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Guest De Soto Frank

Ah yes...<P>"Lucas, Prince of Darkness" ( wink.gif" border="0 )<P>(Couldn't resist; mere mention of said manufacturer always elicited this response from my bestest gear-head buddy, a reformed parts-counterman!)

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Ron why so "dim"? don't you realize we are just making "light" of a simple spelling mistake. Perhaps you should be "lumen" over some other forum where they don't share our "bright" view of life. I think these guys are just "beaming" with youthful exhuberance and that "illuminates" my day. <P>Excuse me while I go fill my headlights with halogen again, seems they are "burning" a lot these days. Now what is that conversion again, 1 litre equals how many quarts...ahh the hell with it I'll just check the "lightstick".

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this is the first automotive foru i've logged into, I must say i'm amused by the variety of submitters. We,the British, never made refrigerators because nature provided an excellent alternative. And those of yopu who have had the opportunity to visit the glorious islands will understand why we don't have to chill our beer. Anyway getting back to 6 volt systems it seems to me that if -space permitting- two 6 volts were fitted it would be possible to have the best of both worlds being able to use both 6 and 12 volt equipment and be able to be jump started or jump start a 12 volt system! what do you all think? Bill brady

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Bill ~ Welcome to our little gathering place on the other side of the pond.<P>If we didn't have Lucas to pick on, some of our threads would be a lot shorter smile.gif" border="0 ~ hvs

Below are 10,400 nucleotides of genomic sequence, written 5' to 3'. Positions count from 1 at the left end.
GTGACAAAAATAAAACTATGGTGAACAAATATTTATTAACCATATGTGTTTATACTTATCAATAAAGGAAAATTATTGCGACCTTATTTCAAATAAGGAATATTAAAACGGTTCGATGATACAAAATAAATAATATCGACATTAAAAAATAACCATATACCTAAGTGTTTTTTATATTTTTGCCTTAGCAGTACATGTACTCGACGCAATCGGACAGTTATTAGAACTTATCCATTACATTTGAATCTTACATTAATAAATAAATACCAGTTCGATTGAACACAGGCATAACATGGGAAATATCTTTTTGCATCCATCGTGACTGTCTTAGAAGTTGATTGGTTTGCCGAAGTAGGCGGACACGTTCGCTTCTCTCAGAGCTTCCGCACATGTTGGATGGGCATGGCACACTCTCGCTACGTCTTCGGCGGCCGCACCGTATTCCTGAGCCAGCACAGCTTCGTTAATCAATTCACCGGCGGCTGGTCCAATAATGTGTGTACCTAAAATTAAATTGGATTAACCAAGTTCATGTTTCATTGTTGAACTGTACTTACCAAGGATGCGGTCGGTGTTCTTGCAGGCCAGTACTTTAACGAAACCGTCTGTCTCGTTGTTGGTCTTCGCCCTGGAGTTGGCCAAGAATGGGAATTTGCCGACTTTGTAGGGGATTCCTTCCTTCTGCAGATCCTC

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<blockquote>And follows the conundrum"why don't the british have capital punishment".......?<p>William Lucas designed the electric chair. </blockquote>Actually Tom Edison invented the electric chair. He used George Westinghouse's AC system to do it. He was trying to demonstrate that his DC system was a lot safer than AC. He also tried to get people use use the term "Westinghoused" rather than "electricuted."<P>But in that day prior to solid state voltage inverters the only way to send electricity significant distances required transformers which only work on AC. So Edison's DC system lost out.

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Besides, dc could only be carried short distances and needed gas or steam powered substations as Edison's Pearl st. station demonstrated.<BR>Conversely ac could safely be carried long distances with a series of stepdown transformers. A little known fact is that certain parts of NYC were still wired for dc until comparatively recently and I remember the massive buzzer inverters that converted it to ac line current, what a noise they made, in fact a friend of mine who worked for con-ed gave me a couple of super-early bi-polar rotary converters made by cutler-hammer.

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Until about 15 years ago a cousin of mine owned a loft building on 23rd St. in the Chelsea section of NYC. At that time the ground floor had been converted to AC but the upper three stories were still DC. She had a tennant who had all of his machinery operating on DC and he had been there forever. She said that if he died she probably would never find another tennant to live with the DC. She has since sold the building so I cannot determine its present electrical status. <P>At least into the mid 1950s the Waldorf Astoria Hotel in NYC had DC current in the rooms. ~ hvs<p>[ 03-16-2002: Message edited by: hvs ]